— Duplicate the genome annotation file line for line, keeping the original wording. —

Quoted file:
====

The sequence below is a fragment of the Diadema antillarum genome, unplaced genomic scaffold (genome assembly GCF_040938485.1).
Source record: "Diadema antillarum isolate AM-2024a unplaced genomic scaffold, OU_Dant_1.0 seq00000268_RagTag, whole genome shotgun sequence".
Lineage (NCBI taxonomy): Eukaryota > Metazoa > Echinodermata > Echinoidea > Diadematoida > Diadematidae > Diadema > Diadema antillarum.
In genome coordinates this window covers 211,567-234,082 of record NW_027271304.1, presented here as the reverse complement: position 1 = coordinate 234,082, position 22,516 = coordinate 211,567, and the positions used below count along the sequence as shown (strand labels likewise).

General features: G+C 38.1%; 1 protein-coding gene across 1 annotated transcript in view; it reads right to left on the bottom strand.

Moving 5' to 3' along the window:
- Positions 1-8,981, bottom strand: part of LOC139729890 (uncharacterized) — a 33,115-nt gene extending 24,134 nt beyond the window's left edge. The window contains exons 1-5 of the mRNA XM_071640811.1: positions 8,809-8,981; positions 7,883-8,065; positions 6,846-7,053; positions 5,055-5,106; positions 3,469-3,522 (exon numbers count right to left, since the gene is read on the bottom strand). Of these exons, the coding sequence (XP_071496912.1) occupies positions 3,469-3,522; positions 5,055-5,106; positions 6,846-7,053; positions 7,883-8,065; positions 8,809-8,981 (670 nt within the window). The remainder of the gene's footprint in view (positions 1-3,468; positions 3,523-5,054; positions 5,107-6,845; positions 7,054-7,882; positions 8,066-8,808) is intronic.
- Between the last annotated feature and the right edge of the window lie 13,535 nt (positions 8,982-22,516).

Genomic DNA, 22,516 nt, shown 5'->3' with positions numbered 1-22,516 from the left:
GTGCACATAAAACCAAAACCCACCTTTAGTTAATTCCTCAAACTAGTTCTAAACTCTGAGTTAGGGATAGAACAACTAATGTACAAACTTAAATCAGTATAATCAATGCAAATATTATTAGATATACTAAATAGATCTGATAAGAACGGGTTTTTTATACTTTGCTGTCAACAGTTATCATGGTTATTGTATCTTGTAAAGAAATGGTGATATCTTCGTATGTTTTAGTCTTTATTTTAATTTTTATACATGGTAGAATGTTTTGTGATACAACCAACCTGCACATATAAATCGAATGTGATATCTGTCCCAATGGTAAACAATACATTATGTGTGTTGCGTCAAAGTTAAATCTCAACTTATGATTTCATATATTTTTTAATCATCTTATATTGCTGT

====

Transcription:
The sequence below is a fragment of the Diadema antillarum genome, unplaced genomic scaffold (genome assembly GCF_040938485.1).
Source record: "Diadema antillarum isolate AM-2024a unplaced genomic scaffold, OU_Dant_1.0 seq00000268_RagTag, whole genome shotgun sequence".
Lineage (NCBI taxonomy): Eukaryota > Metazoa > Echinodermata > Echinoidea > Diadematoida > Diadematidae > Diadema > Diadema antillarum.
In genome coordinates this window covers 211,567-234,082 of record NW_027271304.1, presented here as the reverse complement: position 1 = coordinate 234,082, position 22,516 = coordinate 211,567, and the positions used below count along the sequence as shown (strand labels likewise).

General features: G+C 38.1%; 1 protein-coding gene across 1 annotated transcript in view; it reads right to left on the bottom strand.

Moving 5' to 3' along the window:
- Positions 1-8,981, bottom strand: part of LOC139729890 (uncharacterized) — a 33,115-nt gene extending 24,134 nt beyond the window's left edge. The window contains exons 1-5 of the mRNA XM_071640811.1: positions 8,809-8,981; positions 7,883-8,065; positions 6,846-7,053; positions 5,055-5,106; positions 3,469-3,522 (exon numbers count right to left, since the gene is read on the bottom strand). Of these exons, the coding sequence (XP_071496912.1) occupies positions 3,469-3,522; positions 5,055-5,106; positions 6,846-7,053; positions 7,883-8,065; positions 8,809-8,981 (670 nt within the window). The remainder of the gene's footprint in view (positions 1-3,468; positions 3,523-5,054; positions 5,107-6,845; positions 7,054-7,882; positions 8,066-8,808) is intronic.
- Between the last annotated feature and the right edge of the window lie 13,535 nt (positions 8,982-22,516).

Genomic DNA, 22,516 nt, shown 5'->3' with positions numbered 1-22,516 from the left:
GTGCACATAAAACCAAAACCCACCTTTAGTTAATTCCTCAAACTAGTTCTAAACTCTGAGTTAGGGATAGAACAACTAATGTACAAACTTAAATCAGTATAATCAATGCAAATATTATTAGATATACTAAATAGATCTGATAAGAACGGGTTTTTTATACTTTGCTGTCAACAGTTATCATGGTTATTGTATCTTGTAAAGAAATGGTGATATCTTCGTATGTTTTAGTCTTTATTTTAATTTTTATACATGGTAGAATGTTTTGTGATACAACCAACCTGCACATATAAATCGAATGTGATATCTGTCCCAATGGTAAACAATACATTATGTGTGTTGCGTCAAAGTTAAATCTCAACTTATGATTTCATATATTTTTTAATCATCTTATATTGCTGT